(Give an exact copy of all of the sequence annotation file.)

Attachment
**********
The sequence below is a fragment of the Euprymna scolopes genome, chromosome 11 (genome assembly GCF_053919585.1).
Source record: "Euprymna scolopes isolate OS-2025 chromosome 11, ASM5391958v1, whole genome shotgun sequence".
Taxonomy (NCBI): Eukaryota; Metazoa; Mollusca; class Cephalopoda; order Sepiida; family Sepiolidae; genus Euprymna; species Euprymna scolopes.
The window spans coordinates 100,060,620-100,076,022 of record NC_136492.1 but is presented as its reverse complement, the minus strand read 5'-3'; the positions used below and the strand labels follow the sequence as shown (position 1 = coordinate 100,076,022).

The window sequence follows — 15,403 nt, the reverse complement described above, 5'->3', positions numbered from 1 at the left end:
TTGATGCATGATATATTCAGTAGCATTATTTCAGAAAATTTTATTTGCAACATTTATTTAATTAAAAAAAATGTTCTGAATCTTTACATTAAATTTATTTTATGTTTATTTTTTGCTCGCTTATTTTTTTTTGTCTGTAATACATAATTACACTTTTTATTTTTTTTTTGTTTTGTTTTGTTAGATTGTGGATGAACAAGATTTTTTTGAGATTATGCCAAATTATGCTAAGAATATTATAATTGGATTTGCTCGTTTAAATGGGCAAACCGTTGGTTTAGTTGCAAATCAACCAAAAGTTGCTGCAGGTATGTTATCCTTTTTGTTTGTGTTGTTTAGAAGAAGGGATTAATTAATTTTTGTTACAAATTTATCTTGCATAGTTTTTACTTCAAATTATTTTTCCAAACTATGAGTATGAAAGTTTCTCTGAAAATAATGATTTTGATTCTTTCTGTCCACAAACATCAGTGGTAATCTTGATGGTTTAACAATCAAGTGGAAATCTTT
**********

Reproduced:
The sequence below is a fragment of the Euprymna scolopes genome, chromosome 11 (genome assembly GCF_053919585.1).
Source record: "Euprymna scolopes isolate OS-2025 chromosome 11, ASM5391958v1, whole genome shotgun sequence".
Taxonomy (NCBI): Eukaryota; Metazoa; Mollusca; class Cephalopoda; order Sepiida; family Sepiolidae; genus Euprymna; species Euprymna scolopes.
The window spans coordinates 100,060,620-100,076,022 of record NC_136492.1 but is presented as its reverse complement, the minus strand read 5'-3'; the positions used below and the strand labels follow the sequence as shown (position 1 = coordinate 100,076,022).

The window sequence follows — 15,403 nt, the reverse complement described above, 5'->3', positions numbered from 1 at the left end:
TTGATGCATGATATATTCAGTAGCATTATTTCAGAAAATTTTATTTGCAACATTTATTTAATTAAAAAAAATGTTCTGAATCTTTACATTAAATTTATTTTATGTTTATTTTTTGCTCGCTTATTTTTTTTTGTCTGTAATACATAATTACACTTTTTATTTTTTTTTTGTTTTGTTTTGTTAGATTGTGGATGAACAAGATTTTTTTGAGATTATGCCAAATTATGCTAAGAATATTATAATTGGATTTGCTCGTTTAAATGGGCAAACCGTTGGTTTAGTTGCAAATCAACCAAAAGTTGCTGCAGGTATGTTATCCTTTTTGTTTGTGTTGTTTAGAAGAAGGGATTAATTAATTTTTGTTACAAATTTATCTTGCATAGTTTTTACTTCAAATTATTTTTCCAAACTATGAGTATGAAAGTTTCTCTGAAAATAATGATTTTGATTCTTTCTGTCCACAAACATCAGTGGTAATCTTGATGGTTTAACAATCAAGTGGAAATCTTT